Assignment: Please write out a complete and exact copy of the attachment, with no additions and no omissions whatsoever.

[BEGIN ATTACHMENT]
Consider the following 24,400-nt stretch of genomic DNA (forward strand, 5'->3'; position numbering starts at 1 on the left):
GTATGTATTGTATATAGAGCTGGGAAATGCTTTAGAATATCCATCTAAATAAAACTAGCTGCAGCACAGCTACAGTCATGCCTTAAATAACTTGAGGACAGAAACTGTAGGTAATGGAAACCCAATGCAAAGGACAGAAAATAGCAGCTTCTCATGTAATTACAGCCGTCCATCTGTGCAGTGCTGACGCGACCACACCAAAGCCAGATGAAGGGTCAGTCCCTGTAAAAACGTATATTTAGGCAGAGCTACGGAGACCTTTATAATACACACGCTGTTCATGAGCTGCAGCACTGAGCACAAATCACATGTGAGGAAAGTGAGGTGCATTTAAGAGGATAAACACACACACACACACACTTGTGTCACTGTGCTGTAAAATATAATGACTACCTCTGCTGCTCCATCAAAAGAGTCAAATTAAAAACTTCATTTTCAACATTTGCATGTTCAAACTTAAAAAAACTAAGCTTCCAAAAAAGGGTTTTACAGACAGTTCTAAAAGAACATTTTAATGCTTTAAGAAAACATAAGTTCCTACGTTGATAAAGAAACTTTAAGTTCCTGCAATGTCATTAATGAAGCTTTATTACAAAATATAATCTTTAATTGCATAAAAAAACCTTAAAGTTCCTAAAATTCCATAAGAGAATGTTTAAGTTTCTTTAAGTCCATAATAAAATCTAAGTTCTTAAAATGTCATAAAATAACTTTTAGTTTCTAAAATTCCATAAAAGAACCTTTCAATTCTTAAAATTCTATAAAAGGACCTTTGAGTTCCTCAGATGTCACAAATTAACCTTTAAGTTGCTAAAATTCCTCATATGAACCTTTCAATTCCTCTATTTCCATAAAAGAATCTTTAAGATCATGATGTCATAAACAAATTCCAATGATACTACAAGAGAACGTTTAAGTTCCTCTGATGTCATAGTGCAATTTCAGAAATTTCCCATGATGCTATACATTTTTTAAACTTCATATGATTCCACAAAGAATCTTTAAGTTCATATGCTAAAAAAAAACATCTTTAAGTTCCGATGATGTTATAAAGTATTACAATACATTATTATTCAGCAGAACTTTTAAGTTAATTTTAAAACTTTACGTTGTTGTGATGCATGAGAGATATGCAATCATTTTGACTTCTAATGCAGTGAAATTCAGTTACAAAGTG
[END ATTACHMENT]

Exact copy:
Consider the following 24,400-nt stretch of genomic DNA (forward strand, 5'->3'; position numbering starts at 1 on the left):
GTATGTATTGTATATAGAGCTGGGAAATGCTTTAGAATATCCATCTAAATAAAACTAGCTGCAGCACAGCTACAGTCATGCCTTAAATAACTTGAGGACAGAAACTGTAGGTAATGGAAACCCAATGCAAAGGACAGAAAATAGCAGCTTCTCATGTAATTACAGCCGTCCATCTGTGCAGTGCTGACGCGACCACACCAAAGCCAGATGAAGGGTCAGTCCCTGTAAAAACGTATATTTAGGCAGAGCTACGGAGACCTTTATAATACACACGCTGTTCATGAGCTGCAGCACTGAGCACAAATCACATGTGAGGAAAGTGAGGTGCATTTAAGAGGATAAACACACACACACACACACTTGTGTCACTGTGCTGTAAAATATAATGACTACCTCTGCTGCTCCATCAAAAGAGTCAAATTAAAAACTTCATTTTCAACATTTGCATGTTCAAACTTAAAAAAACTAAGCTTCCAAAAAAGGGTTTTACAGACAGTTCTAAAAGAACATTTTAATGCTTTAAGAAAACATAAGTTCCTACGTTGATAAAGAAACTTTAAGTTCCTGCAATGTCATTAATGAAGCTTTATTACAAAATATAATCTTTAATTGCATAAAAAAACCTTAAAGTTCCTAAAATTCCATAAGAGAATGTTTAAGTTTCTTTAAGTCCATAATAAAATCTAAGTTCTTAAAATGTCATAAAATAACTTTTAGTTTCTAAAATTCCATAAAAGAACCTTTCAATTCTTAAAATTCTATAAAAGGACCTTTGAGTTCCTCAGATGTCACAAATTAACCTTTAAGTTGCTAAAATTCCTCATATGAACCTTTCAATTCCTCTATTTCCATAAAAGAATCTTTAAGATCATGATGTCATAAACAAATTCCAATGATACTACAAGAGAACGTTTAAGTTCCTCTGATGTCATAGTGCAATTTCAGAAATTTCCCATGATGCTATACATTTTTTAAACTTCATATGATTCCACAAAGAATCTTTAAGTTCATATGCTAAAAAAAAACATCTTTAAGTTCCGATGATGTTATAAAGTATTACAATACATTATTATTCAGCAGAACTTTTAAGTTAATTTTAAAACTTTACGTTGTTGTGATGCATGAGAGATATGCAATCATTTTGACTTCTAATGCAGTGAAATTCAGTTACAAAGTG